Do you often still find yourself practicing?

It's hard to practice when on tour. At home I try to at least do two hours a day. But yeah, practice is a must. The older I get the more I find myself practicing more. Making sure everything still works. Hahahaha. I'll do about 5 days a week.

I'm assuming you were really stoked to have joined GNR when you did. But how do you feel now with the current tour's line up? What a powerhouse team. Slash and Duff McKagan up there with you. Isn't that a little bit surreal?

GNR is on another level. Axl, Slash, Dizzy and Duff have raised the stakes. This thing right now is a juggernaut. I'm so glad to be a part of this. So glad that the main guys are together enjoying themselves. Melissa Reese, Richard Fortus and I have worked really hard in fitting in and making them feel comfortable musically.

You've actually been the longest standing drum­mer in GNR. Do you feel like part of the family? Or do you still get a little star struck up there some­times?

Axl Rose has literally em­braced me from day one. I've always felt a part of the family. But, yeah, I'm playing in a band with immortals now and I treat it as such. Stakes are sky high.

I know you have been asked this and I just need to know as well. When Steve Adler made a guest appearance? How did you feel about that? Was it intimidating? Awe-Inspir­ing? Or was it just anoth­er great memory you added to your scrapbook?

This whole tour has been a healing process of sorts for Axl, Slash and Duff. I think Steven jumping up and play­ing with them is part of it. Celebrating the past while also closing the door on the past. Steven is a sweet man. He helped in creating an iconic album. There is no way I or anyone can hate on that. Same thing with doing "Slith­er" from Velvet Revolver. Axl singing that song. Its all part of the healing pro­cess. Plus that song rocks hahahahaha.

With Slash, Duff and Axl all on one stage, things must get really Rock n' Roll really fast. Do you guys play to a click track? If so, do you find yourself work­ing hard to keep all of that raw energy on stage in check?

I do use a click at the start of some songs but just to get us going. Duff and I have the grooves on lock down now. Count four and we are running.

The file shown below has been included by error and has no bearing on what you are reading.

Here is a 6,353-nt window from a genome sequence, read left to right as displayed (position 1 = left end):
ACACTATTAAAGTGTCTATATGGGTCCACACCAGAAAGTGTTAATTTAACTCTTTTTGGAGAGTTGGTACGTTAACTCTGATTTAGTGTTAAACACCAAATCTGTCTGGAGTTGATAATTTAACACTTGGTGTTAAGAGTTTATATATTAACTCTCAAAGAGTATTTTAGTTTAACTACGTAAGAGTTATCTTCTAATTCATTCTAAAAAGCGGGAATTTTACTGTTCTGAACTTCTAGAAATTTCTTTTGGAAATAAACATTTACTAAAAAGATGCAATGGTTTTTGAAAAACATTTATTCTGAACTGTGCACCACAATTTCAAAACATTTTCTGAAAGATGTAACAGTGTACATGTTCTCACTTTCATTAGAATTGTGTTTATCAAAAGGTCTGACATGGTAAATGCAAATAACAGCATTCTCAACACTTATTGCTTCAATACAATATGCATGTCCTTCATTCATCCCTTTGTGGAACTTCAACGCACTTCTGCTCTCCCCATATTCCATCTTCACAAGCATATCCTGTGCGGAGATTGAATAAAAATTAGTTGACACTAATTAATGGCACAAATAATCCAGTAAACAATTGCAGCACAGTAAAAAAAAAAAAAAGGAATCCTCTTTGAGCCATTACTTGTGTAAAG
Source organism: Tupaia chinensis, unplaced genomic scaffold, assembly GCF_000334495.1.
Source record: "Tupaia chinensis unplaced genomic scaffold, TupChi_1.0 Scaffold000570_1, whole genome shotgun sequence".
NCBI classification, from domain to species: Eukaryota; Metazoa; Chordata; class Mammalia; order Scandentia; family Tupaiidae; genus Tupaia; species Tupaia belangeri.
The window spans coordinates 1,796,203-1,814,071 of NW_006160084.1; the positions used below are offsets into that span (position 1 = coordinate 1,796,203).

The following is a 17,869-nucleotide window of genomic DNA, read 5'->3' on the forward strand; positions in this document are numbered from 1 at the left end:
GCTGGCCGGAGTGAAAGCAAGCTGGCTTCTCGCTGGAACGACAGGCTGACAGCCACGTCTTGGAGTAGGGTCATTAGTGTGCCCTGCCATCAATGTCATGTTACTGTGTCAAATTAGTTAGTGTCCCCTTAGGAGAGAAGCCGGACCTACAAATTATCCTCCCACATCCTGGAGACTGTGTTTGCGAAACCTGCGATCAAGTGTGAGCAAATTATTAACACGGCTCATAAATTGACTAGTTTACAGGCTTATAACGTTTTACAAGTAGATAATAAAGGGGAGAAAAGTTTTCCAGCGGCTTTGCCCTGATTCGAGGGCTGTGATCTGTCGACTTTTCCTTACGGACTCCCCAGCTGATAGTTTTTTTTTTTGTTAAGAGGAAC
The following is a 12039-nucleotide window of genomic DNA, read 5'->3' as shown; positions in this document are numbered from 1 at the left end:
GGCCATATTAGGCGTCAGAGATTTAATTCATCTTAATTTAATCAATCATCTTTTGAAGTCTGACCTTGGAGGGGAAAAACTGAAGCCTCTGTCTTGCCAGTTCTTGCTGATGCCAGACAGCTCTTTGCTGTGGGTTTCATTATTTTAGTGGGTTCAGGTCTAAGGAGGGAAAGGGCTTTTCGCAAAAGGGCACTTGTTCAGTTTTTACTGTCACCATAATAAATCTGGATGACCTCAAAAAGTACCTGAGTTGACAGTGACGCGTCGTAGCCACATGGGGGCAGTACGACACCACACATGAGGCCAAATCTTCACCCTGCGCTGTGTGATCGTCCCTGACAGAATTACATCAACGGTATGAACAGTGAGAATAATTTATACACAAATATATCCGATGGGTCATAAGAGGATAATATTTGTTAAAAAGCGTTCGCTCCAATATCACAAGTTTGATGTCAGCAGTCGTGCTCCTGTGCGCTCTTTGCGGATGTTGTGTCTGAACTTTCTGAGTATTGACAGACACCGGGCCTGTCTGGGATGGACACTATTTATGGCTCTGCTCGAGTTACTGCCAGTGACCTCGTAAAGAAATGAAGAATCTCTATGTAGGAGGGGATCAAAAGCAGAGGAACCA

It must take a ridiculous toll on your body to be playing the high energy shows that you do as often as you do? How do you keep yourself fit and strong for all of this? There must be something because let's face it man, you look amazing!

Jeez!! Thanks hahahah. Yeah, like I men­tioned earlier. Been working with Elitch on changing "Gears" during a show. I'm picking my spots to let loose and/or preserve energy without affecting the music. Still rock out but not the whole time.

How big of a part do you play in the drum arrangements in GNR? Have you changed them or do you, for the most part, play the original parts with your own flavour?

Funny thing about being the drummer in GNR is that I have to encompass somehow three different GNR eras. Adler (1985 - 1990), Matt Sorum (1990 - 1997) and Brain (2000 - 2006). Three very different drummers. With Chinese Democracy (2008 Album), I shared some parts with Brain on the record so I pretty much play closer to what's on the CD album. With Adler and Sorum I try to stay somewhere in between the two drummers. Adler's off the rails, punky feel and Sorum's steady hand feel.

Do you feel like you are at the peak of your career or are there still other goals in sight for you?

I'm a person that feels like I'll never reach the peak. I'll always be climbing and I hope that I never reach the peak. It would only be back down from there. I have and want so much more. And I have so much to give. I have so much to learn.

Favourite Rudiment?

Every fun drum lick I do is a form of a "Paradiddle".

Favourite drummers currently?

Digging Mike Miley from The Rival Sons. Jason Gerken of Shiner. Just got into the album "The Egg". Kelli Scott from Failure.


Last edited by Blackstar on Wed Oct 05, 2022 3:11 pm; edited 2 times in total

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2019.04.DD - SA Drummer - Interview with Frank Empty Re: 2019.04.DD - SA Drummer - Interview with Frank

Post by Soulmonster Mon Apr 22, 2019 3:28 pm

Great! Can't remember having read an interview with Frank before Smile